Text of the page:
Update Feb 2, 2018: This article was written before RaiBlocks rebranded to NANO. I am leaving occurrences of RaiBlocks for historical purposes. Wherever you see RaiBlocks, you can substitute the word NANO.
There is a new generation of cryptocurrencies gaining popularity; namely that of fast, feeless, minerless cryptocurrencies (I’ll use FFM for fast, feeless, and minerless from now on). At the moment, there are only a few to name, and IOTA and RaiBlocks are two of the most prominent ones at the moment. They differ quite vastly in how they implement FFM. This means they have different characteristics in how they perform, their complexity, and their robustness. I’ll go over these in the following sections.
In general, I think these inventions are fantastic and we need more competition and research in the area of FFM cryptos. A few competitors and copycats are already starting to pop up, for example Radix, which sounds interesting, but is still under development. It’s hard to say whether there will be “one to rule them all” because these different cryptos perform differently and specialize in different use cases.
The Problem with Mining
Mining has gotten a lot of flak recently as people have performed calculations on how it will affect energy demand and global warming. Here is an interesting rebuttal by Andreas M. Antonopoulos, on YouTube. He makes many good points, but he does not fully convince me.
When there is an incentive to spend incredible amounts of energy to send transactions (especially microtransactions), you have an inefficient, unsustainable system that is difficult to fix. (Transaction fees for Bitcoin today are on the order of $30.) Miners who already exist don’t want their expensive AntMiners, GPUs, and CPUs to go to waste. So there will be push-back from these investors from deploying things like Ethereum’s Proof of Stake model. That being said, I do think their Proof of Stake is a step in the right direction. It’ll just be very challenging to get those miners to convert, killing their original business model and investments.
There are “layer 2" approaches to battle this inefficiency, with things like the Lightning Network for Bitcoin and the Raiden Network for Ethereum. Even IOTA has its own second layer called Flash Channels, because fast just isn’t fast enough. But there are still a few problems with these. The simplest rebuttal is that you will need someone to host, maintain, and facilitate this second layer, which introduces fees. In theory, this fee is smaller than the normal transactional fee at layer 1. But it is a fee nonetheless, which kinda puts us back into VISA-land. Another issue is that it erodes the decentralized operation of these coins. When you have large corporations with their own Lightning/Raiden/Flash channel, there is now a point of failure in terms of corruption, hacking, and simple mismanagement. I think it will take a lot of effort, not only to fully implement these systems, but to make them robust, secure, and maintainable.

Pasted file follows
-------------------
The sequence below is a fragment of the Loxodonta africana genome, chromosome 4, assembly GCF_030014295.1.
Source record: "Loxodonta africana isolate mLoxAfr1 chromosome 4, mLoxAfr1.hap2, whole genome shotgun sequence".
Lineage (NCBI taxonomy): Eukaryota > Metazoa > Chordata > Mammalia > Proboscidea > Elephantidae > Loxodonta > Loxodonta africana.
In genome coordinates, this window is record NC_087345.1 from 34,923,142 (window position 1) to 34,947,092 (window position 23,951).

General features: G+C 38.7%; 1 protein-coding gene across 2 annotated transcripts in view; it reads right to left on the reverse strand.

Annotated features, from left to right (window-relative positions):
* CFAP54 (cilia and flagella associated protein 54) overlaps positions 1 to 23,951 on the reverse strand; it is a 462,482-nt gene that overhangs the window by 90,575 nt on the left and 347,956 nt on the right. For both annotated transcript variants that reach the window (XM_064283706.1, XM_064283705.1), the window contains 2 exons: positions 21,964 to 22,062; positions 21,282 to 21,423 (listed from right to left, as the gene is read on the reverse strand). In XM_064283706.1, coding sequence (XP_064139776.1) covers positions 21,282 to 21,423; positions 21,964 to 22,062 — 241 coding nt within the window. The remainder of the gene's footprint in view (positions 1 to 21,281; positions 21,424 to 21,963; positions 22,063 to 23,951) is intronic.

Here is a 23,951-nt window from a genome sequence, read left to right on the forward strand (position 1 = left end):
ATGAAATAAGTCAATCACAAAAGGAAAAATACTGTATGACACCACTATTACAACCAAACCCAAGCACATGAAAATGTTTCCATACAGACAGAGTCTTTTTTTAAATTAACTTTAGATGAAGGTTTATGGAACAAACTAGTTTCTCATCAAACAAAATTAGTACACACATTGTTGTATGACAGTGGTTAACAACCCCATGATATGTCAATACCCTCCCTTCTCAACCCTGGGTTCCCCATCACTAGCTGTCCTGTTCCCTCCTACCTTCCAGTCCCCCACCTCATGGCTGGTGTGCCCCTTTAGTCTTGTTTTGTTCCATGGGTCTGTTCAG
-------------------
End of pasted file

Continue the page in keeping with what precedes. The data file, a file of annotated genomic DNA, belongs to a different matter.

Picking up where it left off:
Another issue is that mining seems to be causing a centralization of hash-power. For some reason, we are not seeing as much competition in this space as one would hope. Basically, China produces a good majority of the Bitcoin mining power in the world, which could eventually lead to issues with double spend attacks on the coin if these companies were to collude. I don’t want to bash China, but they also don’t have a good track record with the government routinely delving into commercial and personal affairs, especially in the cryptocurrency realm, threatening the banning of ICO’s and crypto exchanges.
How Do These Cryptos Work?
In order to send transactions over the IOTA network, you, the client, must perform minimally heavy computations on two previous transactions in the network. These computations take, on the order of, a few seconds to a few minutes, depending on the power of your GPU (the proof of work algorithm in IOTA is GPU optimized) and your luck. Once you successfully perform the proof of work required, your bundle of data gets broadcasted over the IOTA network, where it sits waiting to be confirmed by future transactions. This is a pay-it-forward kind of system. Once your transaction gets enough confirmations from other peoples’ transactions, your transaction will be deemed fully confirmed.
In theory, the more transactions that occur over the network, the faster your transactions get confirmed. In the earlier days of IOTA, this would only take a few minutes, if that. Right now, there are congestion issues which is causing delays in confirmation rates and times. This seems contradictory, given the “infinite scalability” being marketed about IOTA. But, in my opinion as a developer and node operator, and looking at the node code itself, there are lots of optimizations that can be done to speed this process up. I have experienced many CPU spikes and memory leaks while operating my nodes (and I’ve posted some of them in their GitHub Issues), but I am confident that these are only technical issues which can be fixed with a few hundred engineering hours. (Update, Dec 23, 2017, the IOTA network and congestion issues have improved since recent updates to the node and wallet)